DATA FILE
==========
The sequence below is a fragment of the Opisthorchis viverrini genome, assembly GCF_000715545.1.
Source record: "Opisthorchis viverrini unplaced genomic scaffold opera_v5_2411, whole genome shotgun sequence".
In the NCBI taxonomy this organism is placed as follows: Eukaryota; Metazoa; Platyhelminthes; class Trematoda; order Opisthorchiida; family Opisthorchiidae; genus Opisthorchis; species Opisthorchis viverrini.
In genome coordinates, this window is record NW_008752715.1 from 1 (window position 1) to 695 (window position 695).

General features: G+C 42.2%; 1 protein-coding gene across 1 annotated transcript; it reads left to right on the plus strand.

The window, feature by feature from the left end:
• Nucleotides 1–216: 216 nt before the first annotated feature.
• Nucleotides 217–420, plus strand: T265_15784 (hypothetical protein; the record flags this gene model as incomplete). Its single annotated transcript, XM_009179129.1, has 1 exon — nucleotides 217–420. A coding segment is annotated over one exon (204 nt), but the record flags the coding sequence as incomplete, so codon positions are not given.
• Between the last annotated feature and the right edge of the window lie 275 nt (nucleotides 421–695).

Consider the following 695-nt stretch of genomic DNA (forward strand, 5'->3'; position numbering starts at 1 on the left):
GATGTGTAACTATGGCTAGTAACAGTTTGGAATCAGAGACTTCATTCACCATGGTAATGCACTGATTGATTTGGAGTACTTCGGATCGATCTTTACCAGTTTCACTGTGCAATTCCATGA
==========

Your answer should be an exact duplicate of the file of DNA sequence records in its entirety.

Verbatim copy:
The sequence below is a fragment of the Opisthorchis viverrini genome, assembly GCF_000715545.1.
Source record: "Opisthorchis viverrini unplaced genomic scaffold opera_v5_2411, whole genome shotgun sequence".
In the NCBI taxonomy this organism is placed as follows: Eukaryota; Metazoa; Platyhelminthes; class Trematoda; order Opisthorchiida; family Opisthorchiidae; genus Opisthorchis; species Opisthorchis viverrini.
In genome coordinates, this window is record NW_008752715.1 from 1 (window position 1) to 695 (window position 695).

General features: G+C 42.2%; 1 protein-coding gene across 1 annotated transcript; it reads left to right on the plus strand.

The window, feature by feature from the left end:
• Nucleotides 1–216: 216 nt before the first annotated feature.
• Nucleotides 217–420, plus strand: T265_15784 (hypothetical protein; the record flags this gene model as incomplete). Its single annotated transcript, XM_009179129.1, has 1 exon — nucleotides 217–420. A coding segment is annotated over one exon (204 nt), but the record flags the coding sequence as incomplete, so codon positions are not given.
• Between the last annotated feature and the right edge of the window lie 275 nt (nucleotides 421–695).

Consider the following 695-nt stretch of genomic DNA (forward strand, 5'->3'; position numbering starts at 1 on the left):
GATGTGTAACTATGGCTAGTAACAGTTTGGAATCAGAGACTTCATTCACCATGGTAATGCACTGATTGATTTGGAGTACTTCGGATCGATCTTTACCAGTTTCACTGTGCAATTCCATGA